“Back in those days, they would ask if you were okay… you’d go to training throughout the week and then you were ready to play the next game.”
AFL and Hawthorn FC legend John Platten suffered a concussion in at least 30 games of his illustrious 12-year, 258-game career.
“You just got over it as quick as you could,” he says.
Now he’s paying the price. Platten says he experiences acute memory loss and has recently joined a class action against the AFL by players who suffered head injuries.
The action is being led by former Geelong and Essendon player John Barnes, who says he has suffered crippling mood swings and epilepsy as a result of repeated head knocks. It follows a historic insurance payout awarded to Shaun Smith, a former North Melbourne player in the late ’80s and ’90s, who suffered debilitating brain injury.
Platten, who is in both the AFL and the SANFL Hall of Fame, says the concussions have had a long-term effect on his memory.
“I get frustrated a lot, I forget things, I forget where I’ve put my keys, or I forget what friends are coming around and the names of their kids I only met a week ago,” he says.
Wider recognition of the seriousness of the issue gives Platten hope for a potential cure, as well as pushing the AFL into donating more money for research on the brain to improve the safety of current and future players of the game.
“I want to go through all these tests now when I am 57, I don’t want to be going through these tests when I’m 77,” Platten says.
I want to find out now so I can start rehab or those sorts of things so I can have a really good life 10-15-20 years down the track as well.
Hawthorn teammate and fellow legend Dermott Brereton says he stands with his “great little mate” in support for those who have suffered such harsh repercussions from these injuries.
“What we are doing now is we’re applying 2020 protocols and beliefs to the damage that was done 30 years ago. We are looking to recompense people who have had that sort of damage – Shaun Smith, John Barnes and of course, Johnny Platten who is as brave as brave can be,” he says.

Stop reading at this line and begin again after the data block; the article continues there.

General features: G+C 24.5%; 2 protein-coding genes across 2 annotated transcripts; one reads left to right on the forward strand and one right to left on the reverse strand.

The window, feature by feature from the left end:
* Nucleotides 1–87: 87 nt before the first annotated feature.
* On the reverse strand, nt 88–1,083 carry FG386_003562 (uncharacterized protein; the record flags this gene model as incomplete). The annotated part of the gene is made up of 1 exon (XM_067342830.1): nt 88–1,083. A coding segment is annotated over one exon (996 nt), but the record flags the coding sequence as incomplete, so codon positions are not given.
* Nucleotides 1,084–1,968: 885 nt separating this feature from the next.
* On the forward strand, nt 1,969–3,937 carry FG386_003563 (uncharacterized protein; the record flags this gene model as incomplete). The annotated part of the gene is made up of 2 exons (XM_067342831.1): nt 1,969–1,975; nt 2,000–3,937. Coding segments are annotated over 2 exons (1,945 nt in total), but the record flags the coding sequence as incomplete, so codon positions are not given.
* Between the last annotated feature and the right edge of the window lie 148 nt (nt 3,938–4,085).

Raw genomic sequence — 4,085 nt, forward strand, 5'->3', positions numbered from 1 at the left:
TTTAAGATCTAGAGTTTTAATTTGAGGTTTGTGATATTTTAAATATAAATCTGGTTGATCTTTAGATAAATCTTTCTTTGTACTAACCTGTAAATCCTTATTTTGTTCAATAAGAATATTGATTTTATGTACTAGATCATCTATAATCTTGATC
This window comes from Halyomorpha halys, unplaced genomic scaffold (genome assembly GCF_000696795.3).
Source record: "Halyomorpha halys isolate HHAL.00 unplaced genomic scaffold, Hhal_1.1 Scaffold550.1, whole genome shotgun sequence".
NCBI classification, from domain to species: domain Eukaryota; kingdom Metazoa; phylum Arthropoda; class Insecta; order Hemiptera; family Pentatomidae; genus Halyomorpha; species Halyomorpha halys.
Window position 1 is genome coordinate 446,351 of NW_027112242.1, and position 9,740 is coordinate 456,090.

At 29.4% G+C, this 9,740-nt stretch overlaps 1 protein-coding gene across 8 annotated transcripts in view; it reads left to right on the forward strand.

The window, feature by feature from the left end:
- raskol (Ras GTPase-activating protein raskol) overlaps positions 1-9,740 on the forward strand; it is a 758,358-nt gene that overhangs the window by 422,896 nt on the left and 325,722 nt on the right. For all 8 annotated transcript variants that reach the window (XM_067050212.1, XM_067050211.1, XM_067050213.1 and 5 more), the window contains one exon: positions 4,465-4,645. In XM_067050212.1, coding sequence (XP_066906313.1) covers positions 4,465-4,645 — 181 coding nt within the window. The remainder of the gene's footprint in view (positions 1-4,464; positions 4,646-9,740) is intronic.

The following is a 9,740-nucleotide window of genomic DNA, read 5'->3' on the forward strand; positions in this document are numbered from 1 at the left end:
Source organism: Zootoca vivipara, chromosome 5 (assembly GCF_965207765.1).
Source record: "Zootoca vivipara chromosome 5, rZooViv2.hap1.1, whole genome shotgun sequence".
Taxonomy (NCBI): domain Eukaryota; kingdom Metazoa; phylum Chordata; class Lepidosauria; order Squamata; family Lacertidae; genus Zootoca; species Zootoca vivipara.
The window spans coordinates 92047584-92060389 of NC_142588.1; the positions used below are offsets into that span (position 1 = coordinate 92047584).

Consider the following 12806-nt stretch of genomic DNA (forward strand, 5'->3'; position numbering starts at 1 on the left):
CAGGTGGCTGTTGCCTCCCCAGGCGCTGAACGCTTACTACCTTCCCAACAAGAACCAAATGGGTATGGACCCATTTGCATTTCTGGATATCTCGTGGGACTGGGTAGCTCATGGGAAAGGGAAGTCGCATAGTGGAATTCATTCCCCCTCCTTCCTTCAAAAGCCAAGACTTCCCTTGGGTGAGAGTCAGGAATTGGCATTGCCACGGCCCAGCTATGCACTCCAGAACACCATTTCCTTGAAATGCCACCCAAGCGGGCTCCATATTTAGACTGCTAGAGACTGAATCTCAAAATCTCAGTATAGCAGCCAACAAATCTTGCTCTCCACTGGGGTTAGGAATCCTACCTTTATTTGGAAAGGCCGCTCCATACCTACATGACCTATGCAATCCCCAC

“When we were growing up, the world was different in the sport of AFL football, people knew the risks. It was not illegal as a code; it was not illegal as in rules to bump somebody in the head.
“In fact, a few of us went out there looking to do it to the opposition. It was a very dangerous place to be, the football field,” Brereton says.
Despite the damage done, Platten has glorious memories of his playing days.
“I was never going to be a policeman, or a fireman or an accountant – I always just wanted to play footy,” he says.
“My first year at Hawthorn was in 1986. That year we won both the day and night premierships so that was a great way to start your AFL career.
“You don’t play for accolades, at the end of your career if you’ve done well enough and you’ve done the right thing by the club these achievements just come up.”
Platten now owns his own business called The Safety Hub, which provides equipment to support all kinds of workplace safety. He says it’s about ensuring men and women in the workforce get home safely, which is something he knows all about.
“Looking back now, I’m very proud of what I’ve done, and I think my family would also appreciate what I’ve done. It’s certainly a great honour to be a part of that enormous Hawthorn side.”